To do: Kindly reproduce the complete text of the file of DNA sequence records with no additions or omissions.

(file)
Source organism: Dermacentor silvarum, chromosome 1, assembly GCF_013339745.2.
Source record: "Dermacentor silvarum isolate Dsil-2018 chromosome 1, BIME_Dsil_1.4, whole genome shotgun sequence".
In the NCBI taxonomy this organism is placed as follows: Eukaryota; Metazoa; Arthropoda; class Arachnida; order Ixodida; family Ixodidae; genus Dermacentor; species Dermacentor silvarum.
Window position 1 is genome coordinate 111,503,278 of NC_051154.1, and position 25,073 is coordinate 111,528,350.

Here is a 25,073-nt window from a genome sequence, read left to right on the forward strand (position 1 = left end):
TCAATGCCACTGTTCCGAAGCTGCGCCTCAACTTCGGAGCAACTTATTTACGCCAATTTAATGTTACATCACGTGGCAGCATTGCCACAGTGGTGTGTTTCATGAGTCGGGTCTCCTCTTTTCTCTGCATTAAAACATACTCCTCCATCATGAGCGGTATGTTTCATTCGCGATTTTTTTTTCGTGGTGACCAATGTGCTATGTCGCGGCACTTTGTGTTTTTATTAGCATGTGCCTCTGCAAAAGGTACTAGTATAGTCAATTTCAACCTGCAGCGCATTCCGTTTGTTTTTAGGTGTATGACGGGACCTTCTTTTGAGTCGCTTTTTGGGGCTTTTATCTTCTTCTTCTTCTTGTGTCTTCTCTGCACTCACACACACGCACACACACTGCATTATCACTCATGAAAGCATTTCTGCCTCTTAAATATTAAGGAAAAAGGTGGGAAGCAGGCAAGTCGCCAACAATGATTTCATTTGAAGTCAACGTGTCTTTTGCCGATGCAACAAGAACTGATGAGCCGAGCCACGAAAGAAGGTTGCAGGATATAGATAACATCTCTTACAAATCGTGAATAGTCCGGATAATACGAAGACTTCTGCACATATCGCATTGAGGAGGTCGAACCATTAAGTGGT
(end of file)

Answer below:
Source organism: Dermacentor silvarum, chromosome 1, assembly GCF_013339745.2.
Source record: "Dermacentor silvarum isolate Dsil-2018 chromosome 1, BIME_Dsil_1.4, whole genome shotgun sequence".
In the NCBI taxonomy this organism is placed as follows: Eukaryota; Metazoa; Arthropoda; class Arachnida; order Ixodida; family Ixodidae; genus Dermacentor; species Dermacentor silvarum.
Window position 1 is genome coordinate 111,503,278 of NC_051154.1, and position 25,073 is coordinate 111,528,350.

Here is a 25,073-nt window from a genome sequence, read left to right on the forward strand (position 1 = left end):
TCAATGCCACTGTTCCGAAGCTGCGCCTCAACTTCGGAGCAACTTATTTACGCCAATTTAATGTTACATCACGTGGCAGCATTGCCACAGTGGTGTGTTTCATGAGTCGGGTCTCCTCTTTTCTCTGCATTAAAACATACTCCTCCATCATGAGCGGTATGTTTCATTCGCGATTTTTTTTTCGTGGTGACCAATGTGCTATGTCGCGGCACTTTGTGTTTTTATTAGCATGTGCCTCTGCAAAAGGTACTAGTATAGTCAATTTCAACCTGCAGCGCATTCCGTTTGTTTTTAGGTGTATGACGGGACCTTCTTTTGAGTCGCTTTTTGGGGCTTTTATCTTCTTCTTCTTCTTGTGTCTTCTCTGCACTCACACACACGCACACACACTGCATTATCACTCATGAAAGCATTTCTGCCTCTTAAATATTAAGGAAAAAGGTGGGAAGCAGGCAAGTCGCCAACAATGATTTCATTTGAAGTCAACGTGTCTTTTGCCGATGCAACAAGAACTGATGAGCCGAGCCACGAAAGAAGGTTGCAGGATATAGATAACATCTCTTACAAATCGTGAATAGTCCGGATAATACGAAGACTTCTGCACATATCGCATTGAGGAGGTCGAACCATTAAGTGGT